The limit of detection (LOD) is the smallest concentration of the analyte that gives the measurable response while the limit of quantification (LOQ) is the smallest concentration of the analyte, which gives response that can be accurately quantified16. A five-points of low concentrations of telmisartan in plasma ranges 0.07, 0.1, 0.5, 1, and 2g/ml were plotted in area ratio of telmisartan to IS versus concentration of TEL which shows acceptable linearity in low concentration range (Fig. 3). The minimum detectable concentration of telmisartan (LOD) was found to be 0.025g/ml, whereas the quantitative limit (LOQ) was 0.07g/ml. Confirmation tests with LOD and LOQ showed acceptable values of % RSD (5.16% for LOD and 4.2% for LOQ) between area ratios of six concentrations each. Low detectable and quantifiable concentration indicate the sensitivity of the HPLC methods. One of the previously reported bioanalytical methods involving HPLC-UV detection for TEL in plasma sample resulted in LOQ of 1g/ml17. In this research, 0.07g/ml TEL concentration as LOQ is indicative of higher sensitivity compared to that reported methods. The high sensitive method is suitable enough to quantify low drug concentration in a pharmacokinetic study.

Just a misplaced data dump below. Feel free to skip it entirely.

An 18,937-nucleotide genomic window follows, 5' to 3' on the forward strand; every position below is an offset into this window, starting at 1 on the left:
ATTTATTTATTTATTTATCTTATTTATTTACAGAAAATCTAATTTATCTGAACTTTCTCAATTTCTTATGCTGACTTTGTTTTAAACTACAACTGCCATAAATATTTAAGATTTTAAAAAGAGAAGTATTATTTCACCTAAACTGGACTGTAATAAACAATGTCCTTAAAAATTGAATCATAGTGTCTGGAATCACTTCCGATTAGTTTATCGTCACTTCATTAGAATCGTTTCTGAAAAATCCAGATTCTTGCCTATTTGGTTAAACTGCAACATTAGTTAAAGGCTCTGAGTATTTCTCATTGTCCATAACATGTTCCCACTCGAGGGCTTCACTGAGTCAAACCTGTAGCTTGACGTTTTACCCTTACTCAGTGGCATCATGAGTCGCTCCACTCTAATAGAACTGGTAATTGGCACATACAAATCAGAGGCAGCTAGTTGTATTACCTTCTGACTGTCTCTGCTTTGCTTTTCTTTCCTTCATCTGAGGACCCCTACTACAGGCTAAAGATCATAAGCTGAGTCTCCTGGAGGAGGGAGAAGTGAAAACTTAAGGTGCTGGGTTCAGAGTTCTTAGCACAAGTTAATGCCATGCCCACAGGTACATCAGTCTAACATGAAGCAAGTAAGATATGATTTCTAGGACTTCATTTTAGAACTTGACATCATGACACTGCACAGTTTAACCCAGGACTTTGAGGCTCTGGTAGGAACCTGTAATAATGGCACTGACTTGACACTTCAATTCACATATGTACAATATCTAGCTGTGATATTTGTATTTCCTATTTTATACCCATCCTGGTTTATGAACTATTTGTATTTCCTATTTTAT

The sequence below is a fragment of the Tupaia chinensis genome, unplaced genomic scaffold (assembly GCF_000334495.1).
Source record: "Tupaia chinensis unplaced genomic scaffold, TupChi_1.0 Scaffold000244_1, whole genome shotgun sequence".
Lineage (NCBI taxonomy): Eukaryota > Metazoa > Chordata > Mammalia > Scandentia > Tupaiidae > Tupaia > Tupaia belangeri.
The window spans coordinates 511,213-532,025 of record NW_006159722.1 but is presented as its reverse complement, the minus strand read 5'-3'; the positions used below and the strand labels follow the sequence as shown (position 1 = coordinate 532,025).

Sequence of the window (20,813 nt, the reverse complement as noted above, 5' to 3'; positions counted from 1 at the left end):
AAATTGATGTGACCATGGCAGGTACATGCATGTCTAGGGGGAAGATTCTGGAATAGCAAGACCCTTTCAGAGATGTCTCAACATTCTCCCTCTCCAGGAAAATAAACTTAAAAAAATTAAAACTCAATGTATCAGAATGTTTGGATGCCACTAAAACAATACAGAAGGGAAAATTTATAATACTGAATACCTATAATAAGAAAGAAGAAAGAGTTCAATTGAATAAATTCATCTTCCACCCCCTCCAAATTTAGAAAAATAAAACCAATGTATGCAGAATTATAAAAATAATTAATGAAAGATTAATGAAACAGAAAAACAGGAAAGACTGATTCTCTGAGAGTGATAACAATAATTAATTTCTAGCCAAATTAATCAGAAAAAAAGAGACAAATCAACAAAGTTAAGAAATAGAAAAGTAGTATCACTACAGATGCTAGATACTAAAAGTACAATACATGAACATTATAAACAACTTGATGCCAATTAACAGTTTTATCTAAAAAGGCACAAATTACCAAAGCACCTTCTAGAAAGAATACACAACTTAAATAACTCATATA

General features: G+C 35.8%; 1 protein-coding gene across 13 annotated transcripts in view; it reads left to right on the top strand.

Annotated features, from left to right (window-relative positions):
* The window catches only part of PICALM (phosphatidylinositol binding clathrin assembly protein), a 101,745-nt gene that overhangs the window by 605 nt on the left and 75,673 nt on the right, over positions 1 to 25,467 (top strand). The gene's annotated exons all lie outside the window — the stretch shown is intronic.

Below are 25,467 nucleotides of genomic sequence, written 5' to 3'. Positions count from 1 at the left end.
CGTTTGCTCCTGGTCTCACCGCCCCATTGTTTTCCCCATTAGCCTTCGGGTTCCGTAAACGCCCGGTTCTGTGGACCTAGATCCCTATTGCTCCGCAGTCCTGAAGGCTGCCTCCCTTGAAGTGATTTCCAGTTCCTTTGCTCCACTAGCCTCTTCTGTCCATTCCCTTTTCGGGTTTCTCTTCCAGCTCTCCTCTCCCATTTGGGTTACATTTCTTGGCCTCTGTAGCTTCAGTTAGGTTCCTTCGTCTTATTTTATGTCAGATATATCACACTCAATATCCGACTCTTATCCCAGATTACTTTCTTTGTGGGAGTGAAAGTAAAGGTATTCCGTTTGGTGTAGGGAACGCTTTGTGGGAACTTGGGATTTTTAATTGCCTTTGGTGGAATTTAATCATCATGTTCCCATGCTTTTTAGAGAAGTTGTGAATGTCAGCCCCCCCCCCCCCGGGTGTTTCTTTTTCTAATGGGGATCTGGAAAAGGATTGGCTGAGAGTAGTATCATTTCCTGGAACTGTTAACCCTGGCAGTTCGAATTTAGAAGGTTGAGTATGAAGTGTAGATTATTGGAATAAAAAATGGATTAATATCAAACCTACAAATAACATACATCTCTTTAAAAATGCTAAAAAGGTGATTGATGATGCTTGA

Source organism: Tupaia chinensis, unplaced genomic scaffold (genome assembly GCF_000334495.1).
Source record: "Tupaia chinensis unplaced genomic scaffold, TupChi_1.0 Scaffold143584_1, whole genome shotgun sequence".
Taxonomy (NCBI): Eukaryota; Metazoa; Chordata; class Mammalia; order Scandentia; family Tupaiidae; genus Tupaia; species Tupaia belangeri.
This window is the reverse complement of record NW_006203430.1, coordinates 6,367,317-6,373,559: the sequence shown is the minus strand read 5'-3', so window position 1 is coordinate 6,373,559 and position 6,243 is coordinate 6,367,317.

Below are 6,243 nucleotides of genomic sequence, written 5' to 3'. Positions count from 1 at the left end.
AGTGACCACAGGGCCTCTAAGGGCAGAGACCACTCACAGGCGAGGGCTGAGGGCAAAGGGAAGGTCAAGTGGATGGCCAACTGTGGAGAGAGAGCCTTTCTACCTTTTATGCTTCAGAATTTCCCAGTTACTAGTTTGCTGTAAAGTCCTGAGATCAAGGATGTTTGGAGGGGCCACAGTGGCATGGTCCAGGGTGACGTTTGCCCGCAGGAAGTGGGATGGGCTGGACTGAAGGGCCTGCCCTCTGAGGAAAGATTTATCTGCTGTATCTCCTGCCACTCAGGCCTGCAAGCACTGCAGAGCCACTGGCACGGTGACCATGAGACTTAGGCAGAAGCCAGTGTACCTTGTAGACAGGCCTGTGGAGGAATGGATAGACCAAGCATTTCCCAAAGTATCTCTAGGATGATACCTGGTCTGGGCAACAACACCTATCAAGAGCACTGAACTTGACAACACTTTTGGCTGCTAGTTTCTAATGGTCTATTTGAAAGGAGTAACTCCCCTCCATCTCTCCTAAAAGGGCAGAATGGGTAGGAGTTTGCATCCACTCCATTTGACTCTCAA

Figure 3: Low concentration calibration curve of TEL in plasma (0.07 2 g/ml)



Precision and Accuracy: